No Cops Charged Directly in Breonna Taylor's Death, Brett Hankison Charged for Shooting Into Nearby Apartment
Former detective Brett Hankison was indicted on three counts of first-degree wanton endangerment. Sgt. Jonathan Mattingly and Detective Myles Cosgrove were not charged.
One of the three officers involved in the fatal shooting of Breonna Taylor has been indicted on criminal charges, a grand jury in Kentucky decided Wednesday. Former detective Brett Hankison was indicted on three counts of first-degree wanton endangerment, charges which stem from shooting into neighboring apartments the night that Taylor, a 26-year-old EMT, was shot in her home in Louisville on March 13.
No one has been charged in her death.
Hankison has been issued a $15,000 bond. Sgt. Jonathan Mattingly and Detective Myles Cosgrove, two other officers connected to the shooting, were not indicted, authorities announced.
The announcement was made after Attorney General Daniel Cameron's office presented its findings to the grand jury earlier this week. The attorney general and his team have been investigating the shooting since May.
The grand jury announcement was followed by a press conference held by Cameron, who said he knew many around the country were “anxious” to hear the news. Cameron publicly expressed his condolences and urged “everyone listening today" to remember "that a life has been lost," calling the events that transpired leading to Taylor's death "a tragedy under any circumstances.”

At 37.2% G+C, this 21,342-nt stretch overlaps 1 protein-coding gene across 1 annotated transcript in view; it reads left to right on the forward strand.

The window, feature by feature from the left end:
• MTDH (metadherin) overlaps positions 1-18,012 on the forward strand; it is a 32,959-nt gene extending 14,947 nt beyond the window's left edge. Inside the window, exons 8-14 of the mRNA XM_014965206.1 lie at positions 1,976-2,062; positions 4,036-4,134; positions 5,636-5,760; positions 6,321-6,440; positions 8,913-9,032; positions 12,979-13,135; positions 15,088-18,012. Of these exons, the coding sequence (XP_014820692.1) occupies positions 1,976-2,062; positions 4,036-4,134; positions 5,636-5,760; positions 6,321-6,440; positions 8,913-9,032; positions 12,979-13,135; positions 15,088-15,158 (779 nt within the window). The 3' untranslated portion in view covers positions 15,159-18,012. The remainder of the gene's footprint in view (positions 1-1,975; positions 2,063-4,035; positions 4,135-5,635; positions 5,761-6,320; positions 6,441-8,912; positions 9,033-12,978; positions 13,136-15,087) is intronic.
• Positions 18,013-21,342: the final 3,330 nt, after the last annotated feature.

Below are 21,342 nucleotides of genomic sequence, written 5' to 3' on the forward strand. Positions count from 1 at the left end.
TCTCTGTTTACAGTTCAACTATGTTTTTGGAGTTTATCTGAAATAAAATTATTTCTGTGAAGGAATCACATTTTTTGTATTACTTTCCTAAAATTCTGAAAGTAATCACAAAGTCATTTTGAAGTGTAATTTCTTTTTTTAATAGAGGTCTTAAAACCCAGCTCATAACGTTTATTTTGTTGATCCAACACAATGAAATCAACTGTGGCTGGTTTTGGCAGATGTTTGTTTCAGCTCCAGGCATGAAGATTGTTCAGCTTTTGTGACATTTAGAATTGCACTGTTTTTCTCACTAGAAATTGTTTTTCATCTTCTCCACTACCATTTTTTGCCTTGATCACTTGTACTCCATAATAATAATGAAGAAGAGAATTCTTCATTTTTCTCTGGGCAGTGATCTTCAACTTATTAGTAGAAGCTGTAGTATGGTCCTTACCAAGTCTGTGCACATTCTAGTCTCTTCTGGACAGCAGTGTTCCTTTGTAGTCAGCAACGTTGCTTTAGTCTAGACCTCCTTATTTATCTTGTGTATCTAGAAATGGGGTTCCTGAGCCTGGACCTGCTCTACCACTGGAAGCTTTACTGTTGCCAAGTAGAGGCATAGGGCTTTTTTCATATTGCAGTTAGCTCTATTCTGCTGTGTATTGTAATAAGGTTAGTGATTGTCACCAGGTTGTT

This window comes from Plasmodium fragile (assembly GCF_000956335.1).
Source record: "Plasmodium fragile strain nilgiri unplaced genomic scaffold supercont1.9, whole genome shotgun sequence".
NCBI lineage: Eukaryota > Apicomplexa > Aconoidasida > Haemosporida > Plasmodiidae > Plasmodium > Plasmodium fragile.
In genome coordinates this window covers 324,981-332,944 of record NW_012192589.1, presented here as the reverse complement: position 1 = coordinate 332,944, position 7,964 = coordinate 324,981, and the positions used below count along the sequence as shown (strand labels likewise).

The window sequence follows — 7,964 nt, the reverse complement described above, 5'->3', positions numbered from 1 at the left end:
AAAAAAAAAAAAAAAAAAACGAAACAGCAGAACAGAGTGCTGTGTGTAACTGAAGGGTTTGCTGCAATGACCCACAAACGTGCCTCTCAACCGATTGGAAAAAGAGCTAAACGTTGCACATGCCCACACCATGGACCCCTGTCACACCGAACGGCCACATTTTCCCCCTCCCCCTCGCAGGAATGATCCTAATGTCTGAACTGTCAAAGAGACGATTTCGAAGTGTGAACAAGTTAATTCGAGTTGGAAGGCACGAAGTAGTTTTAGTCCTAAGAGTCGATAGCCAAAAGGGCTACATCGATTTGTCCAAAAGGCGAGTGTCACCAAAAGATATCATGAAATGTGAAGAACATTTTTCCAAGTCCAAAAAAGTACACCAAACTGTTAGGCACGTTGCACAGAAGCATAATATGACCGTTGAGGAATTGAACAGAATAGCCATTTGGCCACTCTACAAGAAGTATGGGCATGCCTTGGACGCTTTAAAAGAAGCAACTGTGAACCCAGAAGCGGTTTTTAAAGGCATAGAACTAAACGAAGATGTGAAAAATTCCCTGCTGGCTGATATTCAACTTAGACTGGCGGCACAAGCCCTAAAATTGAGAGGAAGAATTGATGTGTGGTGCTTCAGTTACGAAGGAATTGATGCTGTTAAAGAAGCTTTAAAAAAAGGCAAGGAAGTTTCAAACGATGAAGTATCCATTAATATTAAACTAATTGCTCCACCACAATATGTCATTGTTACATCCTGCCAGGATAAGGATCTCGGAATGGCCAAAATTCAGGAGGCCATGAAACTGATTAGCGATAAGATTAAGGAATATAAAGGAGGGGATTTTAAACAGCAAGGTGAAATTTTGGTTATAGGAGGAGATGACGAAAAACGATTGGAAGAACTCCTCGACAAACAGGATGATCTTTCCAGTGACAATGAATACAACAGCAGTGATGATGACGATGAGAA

He said his office’s job was to find the facts of the case and “put emotions aside” to see if criminal violations of state law occurred in the death of Taylor. He said there was no body camera footage taken during the shooting and the evidence was based on witness accounts, as well as ballistics taken at the crime scene.
Cameron said due to Kentucky law, he cannot make comments on the case in order to ensure due process under the constitution.
Cameron said that Hankison, Cosgrove and Mattingly had nothing to do with obtaining the search warrant with which they were armed when they arrived at Taylor's home. He said that police both knocked and announced they arrived on the scene, details that were corroborated by an "independent witness."
Taylor was hit by six bullets that were fired by two Louisville officers. One of the bullets that struck her was fatal, Cameron said. Cameron said that Taylor's boyfriend, Walker, was the first to fire on the officers after they entered the apartment, which prompted the officers to return fire.
Cameron said Mattingly knew he was shot by Kenneth Walker and that there is no evidence to suggest he was hit by friendly fire. Ballistics report backs this up, he said. He said Mattingly was shot by a .9mm bullet, while the cops carried .40 caliber bullets. He said Mattingly and Cosgrove were justified in their use of force after being fired upon by Walker.
The news comes as the city of Louisville announced Tuesday they were bracing for Cameron’s decision about whether to bring charges against the officers in the case. The city has been placed under a state of emergency by the mayor since Tuesday afternoon.
Mayor Greg Fischer reiterated his reasoning for the state of emergency on Wednesday, just hours before Cameron’s decision came.